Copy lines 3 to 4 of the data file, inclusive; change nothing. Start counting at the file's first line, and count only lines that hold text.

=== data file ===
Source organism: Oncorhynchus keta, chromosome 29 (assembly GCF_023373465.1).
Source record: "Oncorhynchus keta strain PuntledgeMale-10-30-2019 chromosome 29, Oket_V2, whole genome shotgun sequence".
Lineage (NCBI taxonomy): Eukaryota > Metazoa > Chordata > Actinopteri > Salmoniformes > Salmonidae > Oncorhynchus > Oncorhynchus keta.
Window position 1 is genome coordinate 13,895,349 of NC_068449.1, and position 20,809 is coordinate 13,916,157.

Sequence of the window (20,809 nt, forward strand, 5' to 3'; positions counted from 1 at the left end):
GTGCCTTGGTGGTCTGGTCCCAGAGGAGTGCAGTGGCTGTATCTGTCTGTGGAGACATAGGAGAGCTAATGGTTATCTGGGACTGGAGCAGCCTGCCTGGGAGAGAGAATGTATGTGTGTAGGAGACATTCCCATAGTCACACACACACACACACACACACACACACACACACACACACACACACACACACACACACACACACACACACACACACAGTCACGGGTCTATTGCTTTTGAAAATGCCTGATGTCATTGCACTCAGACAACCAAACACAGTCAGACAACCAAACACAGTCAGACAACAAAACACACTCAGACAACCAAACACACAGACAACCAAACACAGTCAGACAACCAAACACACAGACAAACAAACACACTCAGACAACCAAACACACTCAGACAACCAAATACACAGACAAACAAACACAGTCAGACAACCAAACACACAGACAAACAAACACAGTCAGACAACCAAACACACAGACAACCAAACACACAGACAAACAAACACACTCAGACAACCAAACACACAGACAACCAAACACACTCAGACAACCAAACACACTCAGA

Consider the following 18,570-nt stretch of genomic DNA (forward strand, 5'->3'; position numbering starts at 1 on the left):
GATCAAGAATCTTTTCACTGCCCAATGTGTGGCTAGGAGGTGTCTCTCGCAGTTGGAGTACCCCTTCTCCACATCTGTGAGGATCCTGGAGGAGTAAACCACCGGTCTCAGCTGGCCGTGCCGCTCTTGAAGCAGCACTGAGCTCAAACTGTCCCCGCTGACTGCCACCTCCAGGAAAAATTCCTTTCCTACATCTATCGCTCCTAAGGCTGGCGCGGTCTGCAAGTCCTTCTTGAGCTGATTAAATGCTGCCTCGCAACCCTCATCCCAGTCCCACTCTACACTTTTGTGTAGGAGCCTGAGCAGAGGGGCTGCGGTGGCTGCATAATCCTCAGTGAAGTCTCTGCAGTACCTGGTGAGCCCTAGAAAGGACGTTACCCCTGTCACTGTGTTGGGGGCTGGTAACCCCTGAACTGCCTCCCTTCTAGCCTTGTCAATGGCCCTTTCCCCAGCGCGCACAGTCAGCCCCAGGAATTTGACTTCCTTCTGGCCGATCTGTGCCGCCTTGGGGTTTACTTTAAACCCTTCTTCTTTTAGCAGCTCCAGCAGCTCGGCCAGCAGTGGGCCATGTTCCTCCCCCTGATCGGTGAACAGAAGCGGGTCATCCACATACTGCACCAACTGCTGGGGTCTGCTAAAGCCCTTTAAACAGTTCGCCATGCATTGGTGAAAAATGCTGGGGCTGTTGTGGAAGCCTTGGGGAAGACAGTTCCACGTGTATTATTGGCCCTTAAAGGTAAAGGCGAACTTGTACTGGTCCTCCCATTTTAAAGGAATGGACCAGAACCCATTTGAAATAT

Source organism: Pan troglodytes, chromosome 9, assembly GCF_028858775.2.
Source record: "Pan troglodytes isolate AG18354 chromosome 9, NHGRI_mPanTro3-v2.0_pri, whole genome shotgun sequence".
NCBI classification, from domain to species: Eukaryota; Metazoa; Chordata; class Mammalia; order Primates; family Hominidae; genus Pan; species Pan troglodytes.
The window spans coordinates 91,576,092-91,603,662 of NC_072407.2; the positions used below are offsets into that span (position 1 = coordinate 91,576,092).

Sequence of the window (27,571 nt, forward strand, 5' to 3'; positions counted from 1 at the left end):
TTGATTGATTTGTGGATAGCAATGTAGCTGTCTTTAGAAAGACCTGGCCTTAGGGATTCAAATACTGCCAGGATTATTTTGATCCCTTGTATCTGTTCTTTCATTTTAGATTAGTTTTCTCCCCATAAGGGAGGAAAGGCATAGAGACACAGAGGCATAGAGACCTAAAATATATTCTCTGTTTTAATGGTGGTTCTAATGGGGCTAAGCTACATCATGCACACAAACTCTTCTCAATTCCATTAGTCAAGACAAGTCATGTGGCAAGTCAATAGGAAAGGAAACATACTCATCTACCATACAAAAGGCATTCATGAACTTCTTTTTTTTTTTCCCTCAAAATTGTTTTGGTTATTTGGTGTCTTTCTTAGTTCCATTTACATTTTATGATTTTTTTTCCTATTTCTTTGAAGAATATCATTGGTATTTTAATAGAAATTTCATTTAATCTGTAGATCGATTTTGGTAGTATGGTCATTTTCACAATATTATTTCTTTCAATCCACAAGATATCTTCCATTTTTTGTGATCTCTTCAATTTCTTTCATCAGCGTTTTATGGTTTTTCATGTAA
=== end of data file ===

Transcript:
Lineage (NCBI taxonomy): Eukaryota > Metazoa > Chordata > Actinopteri > Salmoniformes > Salmonidae > Oncorhynchus > Oncorhynchus keta.
Window position 1 is genome coordinate 13,895,349 of NC_068449.1, and position 20,809 is coordinate 13,916,157.